Which public administration data are relevant for citizens, politics and the economy? For the implementation of Open Government Data, answering this question is of central importance. Given their oft-scarce resources, administrations are often forced to prioritize data publishing. As part of our project ODIS, we support administrations in the selection and processing of open datasets. As a result of this work, we frequently find ourselves reflecting on the possible “added value” that open data can provide for a government. We previously published here some examples of how cities can benefit from Open Data. To further enhance our understanding of the demand for open data, we have now tried an additional approach: the analysis of parliamentary inquiries from the Berlin House of Representatives (Berliner Abgeordnetenhaus).
What are parliamentary inquiries (schriftliche Anfragen)?
Parliamentary requests are an instrument of parliamentary scrutiny. They offer MPs a way to request information from the government on various aspects of the government’s activities (for example, information on specific policy initiatives or on government spending). The government must deliver a response within five weeks of receiving the request. The answers are freely accessible as individual PDFs thorugh the online parliament documentation system. The platform kleineAnfragen of the Open Knowledge Foundation collects all of these answers and their corresponding metadata and offers a machine-readable download of the responses. This collection opens up a huge amount of information about:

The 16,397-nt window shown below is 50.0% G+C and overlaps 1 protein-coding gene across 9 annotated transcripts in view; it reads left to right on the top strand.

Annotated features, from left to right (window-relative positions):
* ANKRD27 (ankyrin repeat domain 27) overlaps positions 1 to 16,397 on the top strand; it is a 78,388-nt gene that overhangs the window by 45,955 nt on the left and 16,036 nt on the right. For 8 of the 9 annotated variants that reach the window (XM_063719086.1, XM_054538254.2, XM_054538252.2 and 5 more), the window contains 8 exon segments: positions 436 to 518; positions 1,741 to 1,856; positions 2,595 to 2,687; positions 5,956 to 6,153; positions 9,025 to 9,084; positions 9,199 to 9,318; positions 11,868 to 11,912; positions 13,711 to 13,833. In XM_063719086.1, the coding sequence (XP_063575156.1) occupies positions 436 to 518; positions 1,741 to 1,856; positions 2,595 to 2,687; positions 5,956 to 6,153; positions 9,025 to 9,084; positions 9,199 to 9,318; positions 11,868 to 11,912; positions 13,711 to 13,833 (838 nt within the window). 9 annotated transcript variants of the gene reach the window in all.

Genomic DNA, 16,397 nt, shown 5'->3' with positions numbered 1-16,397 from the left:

- Topics that are of interest to politics and the public
- Data that can potentially be provided as open data
The number of requests is increasing annually (only in 2016 – an election year – did the number decline). In 2018 alone, more than 3,000 inquiries were made to the Berlin administration. This can be information on specific events, e.g. an inquiry regarding a Women’s March on 18.2.2018, or general datasets, e.g. the class sizes of Berlin schools.
According to one American study, the amount of public information requests governments receive can be significantly reduced by proactively providing open data. Thus, open data represents not only a gain in transparency for citizens and parliamentarians, but also a reduction in the workload of administrative staff entrusted with answering parliamentary requests.
In the following data analysis, we examine the parliamentary requests from the Berlin House of Representatives to find out which topics are particularly in demand and the potential that these requests represent for open data.
More than 15,000 inquiries are listed on the kleineAnfragen website for Berlin in the period from November 2011 to January 2019. For each request there is a title, an applicant party, an answering administration and the full text of the request with the corresponding answers. Using the frequency of individual words in the request titles, we have identified the topics that are most frequently addressed in these inquiries.
Filler words (e.g. die (the), und (and), als (when)) and words specific to Berlin (e.g. Senat (Senate), Berlin, Bezirk (district)) that are not relevant for the analysis have been removed (here is a list of all of the “stopwords” used in this analysis). The remaining words were reduced to their word stem (for example, Kinder (children) to ‘kind’). After this data cleaning, it became possible to evaluate word frequency. To better understand the terms in context, they are presented below in a network visualization (words are displayed in the original German). The point size represents the frequency of a term, while the lines represent the connections between the terms. The more frequently two terms occur together in a title, the thicker the connecting line. When you click on a word, five example queries using this word in their title are listed below the graphic. To achieve a more filtered view, use the slider “minimum word count” to set the minimum number of times a word must appear in order to be displayed in the graphic.